Killing of Ukrainian Serviceman Begins 'Military Stage' of Conflict


Sebastian Meyer

Russian President Vladimir Putin and the parliament of Crimea signed a treaty today declaring the region a territory of the Russian Federation. Despite the annexation nominally ending Crimea's identity crisis, the situation on the ground hit a new low: a Ukrainian serviceman under fire from "armed masked men" and snipers was killed by a bullet to the neck.

The New York Times reported earlier that "within hours of that declaration, a group of soldiers opened fire while storming a modest Ukrainian military installation in Kubanskoye, near Simferopol… the base appeared to be under control of the soldiers, who wore no insignia." The Associated Press hints at who might be responsible, though, since "a truck bearing a Russian flag was used in the operation."

When the gunfire ended, "one serviceman at the base had died of his wounds. A second man, a captain, was injured," according to Reuters.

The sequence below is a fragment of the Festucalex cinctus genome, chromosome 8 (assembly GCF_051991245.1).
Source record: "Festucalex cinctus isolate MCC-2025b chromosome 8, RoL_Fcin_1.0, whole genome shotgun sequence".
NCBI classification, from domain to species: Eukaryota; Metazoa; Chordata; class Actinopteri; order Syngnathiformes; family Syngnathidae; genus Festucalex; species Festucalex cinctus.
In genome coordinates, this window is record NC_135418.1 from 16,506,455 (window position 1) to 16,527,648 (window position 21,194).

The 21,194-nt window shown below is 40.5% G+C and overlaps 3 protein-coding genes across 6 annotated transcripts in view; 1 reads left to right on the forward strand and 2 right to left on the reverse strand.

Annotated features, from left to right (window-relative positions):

Christopher Miller of the Kyiv Post clarified that the killed man was not even soldier, but a "a cartographer who worked at photogrammetric information center."

Ukraine's interim prime minister stated that the killing, for which he blames Russian soldiers, marks a "shifting from a political to a military stage" in the Crimean crisis, and that the attack constitutes a "war crime."

Russia announced yesterday that the Ukrainian military has until Friday to vacate Crimea.

Although Putin insists he has no interest in seizing other regions of Ukraine, Russian troops are building up along the border and conducting military exercises. Adding to the alarm, The Interpreter magazine reports that "Belarus, a long-time Russian ally, was supposed to receive a shipment of 15 Russian Su-27SM3 aircraft. Now, that number has risen to 24," which "could be seen as a direct response to this crisis" in Ukraine.

As Reason's Matthew Feeney highlighted, Vice President Joe Biden today suggested that the U.S. may soon be conducting military exercises of its own in the Baltic Sea.  

Read more Reason coverage of Ukraine and Russia here